Rosneft President Igor Sechin and Venezuela's Energy Minister Rafael Ramirez© REUTERS/ Carlos Garcia Rawlins
CARACAS, January 30 (RIA Novosti) - Rosneft’s investment in the current projects in Venezuela will total $10 billion, the Russian state-owned oil company’s president, Igor Sechin, said Wednesday.
Sechin said Russia’s share in production will amount to 15 million metric tons annually, the Prime business news agency reported.
Russian companies currently take part in five production projects in Venezuela, including the Junin-6 and Carabobo-2 oil blocks.
Rosneft said Tuesday it will lead the Russian consortium that runs Junin-6, a project developed jointly with Venezuela’s state energy monopoly PdVSA.
Rosneft said earlier in January it has signed a deal to acquire private oil firm Surgutneftegas’s stake in the National Oil Consortium developing the Junin-6 oil field. The deal was signed during a meeting between Sechin and Surgutneftegas head Vladimir Bogdanov in Moscow on January 25.
Before the deal, the National Oil Consortium comprised Russia's large oil companies Gazprom Neft, Rosneft, TNK-BP, Surgutneftegas and LUKoil, each holding equal stakes.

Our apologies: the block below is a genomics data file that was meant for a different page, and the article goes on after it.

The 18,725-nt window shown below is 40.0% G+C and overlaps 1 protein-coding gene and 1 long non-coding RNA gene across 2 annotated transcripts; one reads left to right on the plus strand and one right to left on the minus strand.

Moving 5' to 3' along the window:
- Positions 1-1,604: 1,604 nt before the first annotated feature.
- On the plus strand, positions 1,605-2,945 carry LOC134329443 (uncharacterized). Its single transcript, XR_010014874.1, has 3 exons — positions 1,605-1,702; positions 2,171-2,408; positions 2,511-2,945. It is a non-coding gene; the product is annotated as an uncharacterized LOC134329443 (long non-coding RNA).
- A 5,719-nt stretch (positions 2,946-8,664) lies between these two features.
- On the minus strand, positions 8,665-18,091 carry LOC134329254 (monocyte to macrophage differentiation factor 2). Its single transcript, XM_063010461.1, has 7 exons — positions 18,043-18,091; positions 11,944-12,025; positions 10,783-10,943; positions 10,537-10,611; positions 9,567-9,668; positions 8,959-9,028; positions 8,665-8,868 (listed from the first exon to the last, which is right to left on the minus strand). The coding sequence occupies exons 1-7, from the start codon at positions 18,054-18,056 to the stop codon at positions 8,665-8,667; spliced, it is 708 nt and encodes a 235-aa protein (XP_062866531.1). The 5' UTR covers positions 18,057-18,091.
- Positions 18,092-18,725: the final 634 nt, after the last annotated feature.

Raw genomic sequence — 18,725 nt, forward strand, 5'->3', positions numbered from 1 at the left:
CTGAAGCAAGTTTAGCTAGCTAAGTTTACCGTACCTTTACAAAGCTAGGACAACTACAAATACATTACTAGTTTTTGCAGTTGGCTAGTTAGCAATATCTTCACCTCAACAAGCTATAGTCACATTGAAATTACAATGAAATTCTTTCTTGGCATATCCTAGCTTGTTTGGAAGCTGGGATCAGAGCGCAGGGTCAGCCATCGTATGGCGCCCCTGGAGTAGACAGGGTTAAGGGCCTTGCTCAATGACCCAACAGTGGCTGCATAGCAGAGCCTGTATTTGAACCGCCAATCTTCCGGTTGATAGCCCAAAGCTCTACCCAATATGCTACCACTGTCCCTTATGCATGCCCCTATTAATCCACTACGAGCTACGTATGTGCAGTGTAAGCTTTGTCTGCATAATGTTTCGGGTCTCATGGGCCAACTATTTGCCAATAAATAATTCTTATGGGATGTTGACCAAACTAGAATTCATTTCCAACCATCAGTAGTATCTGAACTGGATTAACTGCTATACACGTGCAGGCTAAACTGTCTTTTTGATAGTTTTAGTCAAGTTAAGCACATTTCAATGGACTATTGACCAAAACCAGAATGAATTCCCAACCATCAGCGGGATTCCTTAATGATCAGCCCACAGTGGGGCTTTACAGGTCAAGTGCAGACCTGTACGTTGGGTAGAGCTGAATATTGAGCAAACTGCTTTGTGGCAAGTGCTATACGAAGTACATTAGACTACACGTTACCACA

Surgutneftegas announced in November 2012 that it planned to sell its stake in the consortium. There were reports that TNK-BP might also quit the project.
The National Oil Consortium holds a 40 percent interest in the Junin-6 project while Venezuela’s state oil and gas company PDSVA owns 60 percent.
The 447.85 square kilometer Junin-6 block is located in the Orinoco Belt, and has geological reserves of 52.6 billion barrels of oil, with 10.96 billion barrels of recoverable reserves.
Total development costs for Junin-6 are estimated at nearly $25 billion. At peak production, the field is expected to produce up to 450,000 barrels per day (about 22.5 million tons of oil per year), according to information on the Gazprom Neft website.
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Russia has surged ahead on the foreign policy stage, but this is not enough to remain a great power. The tough-minded policies and masterful diplomacy of Russia’s leadership have maximized the country’s position in the world, and are now the main source of its international influence and prestige. Russia’s foreign policy in the next decade depends entirely on what happens at home.